Overtures – Entering The Maze

May 8, 2013 in Reviews by Arno Callens

Entering the Maze - Cover - kopieOvertures
Entering The Maze
2013
Reviewed by Arno Callens

After the boot of Italy collectively kicked my butt and skepticism to gorgonzola last year, the Italians show no sign of slowing down (predicted editor’s note: “Can we make it through one of these reviews without a cheap joke about cheese?”) [Actual editor’s note: No, evidently not…]. 2013 has already brought us Heimdall, DGM, Kaledon and Empyrios, only to add Overtures to its increasingly admirable roster.

Of course, Overtures has made its real overture with Beyond The Waterfall a few years ago, and stumbled onto our radar with the sophomore album Rebirth – a promising record, if not one that could shoulder with the giants. Enter …The Maze, which can, and damn well should. Even more, Overtures brings one of the best combinations of Italian power metal I have yet beheld.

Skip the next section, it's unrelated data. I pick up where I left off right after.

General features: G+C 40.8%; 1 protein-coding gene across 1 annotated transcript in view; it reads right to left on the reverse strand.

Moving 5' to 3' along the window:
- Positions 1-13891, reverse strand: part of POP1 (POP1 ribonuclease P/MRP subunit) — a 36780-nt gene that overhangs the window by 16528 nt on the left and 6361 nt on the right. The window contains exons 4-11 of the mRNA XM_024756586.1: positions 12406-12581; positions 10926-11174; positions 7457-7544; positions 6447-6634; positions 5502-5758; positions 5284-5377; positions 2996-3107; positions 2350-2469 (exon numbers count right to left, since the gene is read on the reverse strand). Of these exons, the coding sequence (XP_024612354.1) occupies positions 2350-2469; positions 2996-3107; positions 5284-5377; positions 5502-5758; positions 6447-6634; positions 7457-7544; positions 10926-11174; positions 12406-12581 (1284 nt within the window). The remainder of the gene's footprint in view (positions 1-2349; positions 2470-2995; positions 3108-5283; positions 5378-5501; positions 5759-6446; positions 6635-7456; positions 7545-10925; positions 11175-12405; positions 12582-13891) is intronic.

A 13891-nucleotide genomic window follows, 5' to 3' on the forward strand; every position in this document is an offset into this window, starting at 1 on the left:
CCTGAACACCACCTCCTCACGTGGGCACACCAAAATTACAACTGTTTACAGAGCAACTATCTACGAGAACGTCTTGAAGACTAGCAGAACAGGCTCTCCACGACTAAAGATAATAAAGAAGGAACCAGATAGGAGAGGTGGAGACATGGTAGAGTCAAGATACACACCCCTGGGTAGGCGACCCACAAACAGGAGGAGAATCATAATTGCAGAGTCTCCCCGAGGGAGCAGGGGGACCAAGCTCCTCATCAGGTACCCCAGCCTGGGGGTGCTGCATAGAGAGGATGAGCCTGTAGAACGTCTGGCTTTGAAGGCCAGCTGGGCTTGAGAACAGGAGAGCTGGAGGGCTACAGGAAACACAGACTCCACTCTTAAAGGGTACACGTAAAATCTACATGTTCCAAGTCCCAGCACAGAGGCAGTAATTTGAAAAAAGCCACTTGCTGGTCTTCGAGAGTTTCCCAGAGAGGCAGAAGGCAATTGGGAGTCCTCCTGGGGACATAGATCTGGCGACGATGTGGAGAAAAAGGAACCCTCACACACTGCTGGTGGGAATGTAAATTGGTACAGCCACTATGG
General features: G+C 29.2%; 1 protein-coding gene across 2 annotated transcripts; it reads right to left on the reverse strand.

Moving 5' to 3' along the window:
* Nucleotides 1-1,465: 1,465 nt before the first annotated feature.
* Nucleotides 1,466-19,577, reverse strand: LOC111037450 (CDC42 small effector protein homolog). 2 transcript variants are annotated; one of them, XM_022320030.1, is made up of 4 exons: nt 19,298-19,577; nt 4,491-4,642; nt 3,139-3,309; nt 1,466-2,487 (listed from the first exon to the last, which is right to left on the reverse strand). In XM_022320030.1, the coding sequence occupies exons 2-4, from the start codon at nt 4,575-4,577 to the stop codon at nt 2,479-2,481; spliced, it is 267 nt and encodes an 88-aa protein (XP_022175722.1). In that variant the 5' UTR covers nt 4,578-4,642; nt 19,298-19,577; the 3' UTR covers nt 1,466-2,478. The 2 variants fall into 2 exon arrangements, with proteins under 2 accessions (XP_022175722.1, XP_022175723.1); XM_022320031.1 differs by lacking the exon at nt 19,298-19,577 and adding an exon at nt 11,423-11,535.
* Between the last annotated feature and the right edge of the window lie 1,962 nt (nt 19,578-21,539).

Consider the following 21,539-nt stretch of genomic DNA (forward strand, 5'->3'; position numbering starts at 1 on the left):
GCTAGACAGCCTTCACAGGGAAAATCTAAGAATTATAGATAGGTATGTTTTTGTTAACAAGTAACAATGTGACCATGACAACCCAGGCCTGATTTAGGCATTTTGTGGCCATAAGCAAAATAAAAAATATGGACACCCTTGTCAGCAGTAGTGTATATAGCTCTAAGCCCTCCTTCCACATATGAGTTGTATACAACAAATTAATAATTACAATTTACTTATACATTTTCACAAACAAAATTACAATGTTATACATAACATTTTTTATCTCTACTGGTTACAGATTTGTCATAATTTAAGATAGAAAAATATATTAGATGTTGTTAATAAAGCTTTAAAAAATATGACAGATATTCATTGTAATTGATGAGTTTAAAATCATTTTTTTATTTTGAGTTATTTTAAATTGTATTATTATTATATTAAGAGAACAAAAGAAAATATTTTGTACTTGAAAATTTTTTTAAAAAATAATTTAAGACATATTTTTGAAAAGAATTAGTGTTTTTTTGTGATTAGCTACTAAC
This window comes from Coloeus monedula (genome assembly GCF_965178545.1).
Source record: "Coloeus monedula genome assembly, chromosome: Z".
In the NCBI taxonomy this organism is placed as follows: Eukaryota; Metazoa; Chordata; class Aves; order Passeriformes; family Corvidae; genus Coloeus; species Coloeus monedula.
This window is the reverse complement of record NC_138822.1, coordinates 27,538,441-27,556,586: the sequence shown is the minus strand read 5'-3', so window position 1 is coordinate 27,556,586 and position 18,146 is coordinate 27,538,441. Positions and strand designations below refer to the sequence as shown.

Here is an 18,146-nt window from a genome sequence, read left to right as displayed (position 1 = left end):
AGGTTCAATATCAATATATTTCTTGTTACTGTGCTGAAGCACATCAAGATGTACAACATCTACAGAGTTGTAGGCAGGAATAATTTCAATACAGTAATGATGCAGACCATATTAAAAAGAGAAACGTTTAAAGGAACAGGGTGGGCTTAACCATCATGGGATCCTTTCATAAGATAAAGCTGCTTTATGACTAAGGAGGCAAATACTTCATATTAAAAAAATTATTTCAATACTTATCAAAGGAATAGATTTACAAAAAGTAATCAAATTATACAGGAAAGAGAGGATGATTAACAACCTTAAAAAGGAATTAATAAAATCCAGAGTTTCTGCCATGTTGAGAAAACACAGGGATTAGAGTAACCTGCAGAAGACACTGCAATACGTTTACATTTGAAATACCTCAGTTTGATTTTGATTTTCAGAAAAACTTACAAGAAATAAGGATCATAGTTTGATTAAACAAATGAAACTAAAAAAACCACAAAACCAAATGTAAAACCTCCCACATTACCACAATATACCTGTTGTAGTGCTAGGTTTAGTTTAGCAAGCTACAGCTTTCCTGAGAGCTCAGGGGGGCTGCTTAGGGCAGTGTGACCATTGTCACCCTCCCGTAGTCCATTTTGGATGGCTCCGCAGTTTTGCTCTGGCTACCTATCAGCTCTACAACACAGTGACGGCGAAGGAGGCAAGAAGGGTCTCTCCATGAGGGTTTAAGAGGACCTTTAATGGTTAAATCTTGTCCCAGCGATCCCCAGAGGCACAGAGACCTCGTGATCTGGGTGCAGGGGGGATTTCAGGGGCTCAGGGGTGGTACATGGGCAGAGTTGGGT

Take title track “The Maze”, which launches from a Luca Turilli-like riff into a verse that Simone Mularoni would approve of, emerging into a soaring Labyrinthine chorus. Maze, Labyrinth, get it? The marriage of guitars and keyboard is impressive here especially, with neither losing sight of the other. An Italian power metal band matching Germany for riffs? Oh that I’ve lived to see the day!

“The Maze” sets the template for most of the songs, but despite perhaps delivering a limited variety, Overtures never loosens the slack. Throwing you off with surprisingly heavy opening riffs (“Empty Trails”), bombastic refrains (“Programmed To Serve”) or plain old epicness (“The Oracle”), there’s a trick up every sleeve, and Overtures is an octopus. I could list at least four more songs I have fond memories of, but I’ll leave those to discover for yourself (also, I’d be naming the entire album).

If Rebirth was promising, Entering The Maze delivers, and should see Overtures catapulted to the A-list. Confidently molding the traits of their Italian heritage into something daringly unique and thoroughly enjoyable, Italy’s path of conquest has not yet ceased. For Overtures, it’s only the first big leap.

4.25 // 5